In an eight week study conducted on players from the highest tier of women’s rugby in England, athletes using MealLogger technology increased protein intake by 29% and increased energy intake by 9% while reducing skinfolds by 16%
Counting calories is a time-consuming, soul-sucking practice that, despite being a common way to track eating, is not as beneficial as we might think – for professionals or for patients. There is value in having patients record the foods they eat, to understand what they are consuming and offer accountability, and it is critical that patients understand relative calories (like, high for brownies versus low for broccoli), but it’s not necessary that they record every single calorie they intake.
Most professionals know the drawbacks of written food logs, but let’s highlight the biggest ones here: Continue reading
A mobile group intervention model was used in a primary care setting to deliver cost-effective mobile lifestyle counseling. During the 3 month intervention, study participants lost on average 4.6% of their body weight. Each group was lead by two nurses, who received mobile support from a dietitian. Continue reading
This is a guest entry by Dane Baker, sports dietitian for High Performance Sport New Zealand.
Part of my role with High Performance Sport New Zealand is as the lead nutrition provider for the New Zealand Men’s field hockey team, a game with extreme repeated high intensity running demands. This can be a challenging program to work with as the program is not centralized, which means our players aren’t located in one central location. We have players who play in Europe and Australia, and others who live in different parts of New Zealand. A challenge for players not based here in Auckland has always been tracking progress, creating accountability and improving nutritional knowledge without the face to face contact. Continue reading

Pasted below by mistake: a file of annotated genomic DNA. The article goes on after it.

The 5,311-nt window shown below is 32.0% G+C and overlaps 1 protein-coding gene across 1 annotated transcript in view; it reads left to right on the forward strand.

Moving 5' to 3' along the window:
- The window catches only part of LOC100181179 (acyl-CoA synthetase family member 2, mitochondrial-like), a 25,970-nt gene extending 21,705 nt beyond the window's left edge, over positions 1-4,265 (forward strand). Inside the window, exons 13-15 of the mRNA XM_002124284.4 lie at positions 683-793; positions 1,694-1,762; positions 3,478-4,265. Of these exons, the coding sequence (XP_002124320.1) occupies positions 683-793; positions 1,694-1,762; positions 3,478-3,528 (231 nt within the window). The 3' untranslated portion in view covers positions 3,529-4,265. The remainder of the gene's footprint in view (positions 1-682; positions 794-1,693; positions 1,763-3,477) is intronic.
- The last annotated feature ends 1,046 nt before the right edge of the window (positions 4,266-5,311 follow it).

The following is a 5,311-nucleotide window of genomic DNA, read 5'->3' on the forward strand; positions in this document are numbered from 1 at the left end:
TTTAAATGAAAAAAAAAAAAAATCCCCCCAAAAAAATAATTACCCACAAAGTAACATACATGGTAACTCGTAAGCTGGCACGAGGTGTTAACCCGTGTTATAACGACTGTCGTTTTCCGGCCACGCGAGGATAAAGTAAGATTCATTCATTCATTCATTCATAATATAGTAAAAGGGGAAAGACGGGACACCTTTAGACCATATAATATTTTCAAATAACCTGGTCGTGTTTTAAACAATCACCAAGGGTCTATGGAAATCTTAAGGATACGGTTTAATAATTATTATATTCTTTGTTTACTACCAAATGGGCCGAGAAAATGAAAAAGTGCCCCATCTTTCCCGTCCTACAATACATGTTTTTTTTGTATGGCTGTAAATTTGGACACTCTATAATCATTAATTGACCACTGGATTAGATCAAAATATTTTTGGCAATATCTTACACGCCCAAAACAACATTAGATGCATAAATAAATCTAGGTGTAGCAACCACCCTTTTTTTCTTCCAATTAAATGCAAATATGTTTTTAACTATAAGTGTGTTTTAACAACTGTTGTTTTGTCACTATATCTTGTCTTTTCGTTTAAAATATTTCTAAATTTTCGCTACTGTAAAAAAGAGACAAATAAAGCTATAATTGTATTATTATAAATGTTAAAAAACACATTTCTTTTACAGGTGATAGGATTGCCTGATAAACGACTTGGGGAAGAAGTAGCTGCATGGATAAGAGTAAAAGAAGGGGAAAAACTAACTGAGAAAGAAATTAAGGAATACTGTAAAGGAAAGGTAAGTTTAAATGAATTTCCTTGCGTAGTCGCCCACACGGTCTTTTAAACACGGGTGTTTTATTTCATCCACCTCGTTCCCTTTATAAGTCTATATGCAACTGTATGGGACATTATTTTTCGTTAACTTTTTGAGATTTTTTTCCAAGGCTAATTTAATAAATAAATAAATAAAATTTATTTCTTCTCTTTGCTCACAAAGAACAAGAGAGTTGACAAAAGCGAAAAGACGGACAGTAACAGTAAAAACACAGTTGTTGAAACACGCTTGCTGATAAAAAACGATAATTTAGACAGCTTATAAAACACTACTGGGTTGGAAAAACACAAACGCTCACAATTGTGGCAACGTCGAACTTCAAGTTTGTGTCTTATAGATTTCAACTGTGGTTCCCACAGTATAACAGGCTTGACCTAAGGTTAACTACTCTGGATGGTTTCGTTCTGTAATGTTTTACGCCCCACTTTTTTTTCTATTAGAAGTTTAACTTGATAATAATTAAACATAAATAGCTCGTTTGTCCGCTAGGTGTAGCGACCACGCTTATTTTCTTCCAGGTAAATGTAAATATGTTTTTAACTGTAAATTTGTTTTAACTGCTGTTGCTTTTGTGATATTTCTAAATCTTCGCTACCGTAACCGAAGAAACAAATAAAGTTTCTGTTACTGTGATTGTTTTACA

MealLogger and the Center for Clinical Investigations’ Nutrition Core at Brigham and Women’s Hospital have entered a new collaboration. The collaboration will allow the researchers at the Nutrition Core to utilize MealLogger in their ongoing research projects both to collect nutrition information from study participants and to use MealLogger to test remote nutrition interventions utilizing features such as peer support and nutrition challenges.
Recently, Leigh Keating, MS, RD, LDN, CBDT, Director of Nutrition Research of Harvard Catalyst Clinical Research Center, Andrew McHill, PhD, post-doctoral fellow, and Elizabeth Klerman, MD, PhD, Associate Professor of Medicine, at Brigham and Women’s Hospital used MealLogger to examine diets of undergraduate students.
“We wanted to expand the use of the service to other research projects that benefit from collecting nutrition information via Continue reading
We’re excited to bring to you a guest post from Columbia University Athletics Sports Nutritionist Andrew James Pierce, who uses MealLogger to coach his NCAA Division 1 athletes.
On my never-ending quest to improve the quality of my athletes’ diets, I introduced 22 Varsity Football players to MealLogger this spring. I explained that they’d go head-to-head in a healthy eating challenge where I’d establish goals, they’d do their best to follow them, I’d score them on their dietary compliance, and we’d find a winner. Curious about what laid ahead, they agreed and I set up their daily goals and scoring system.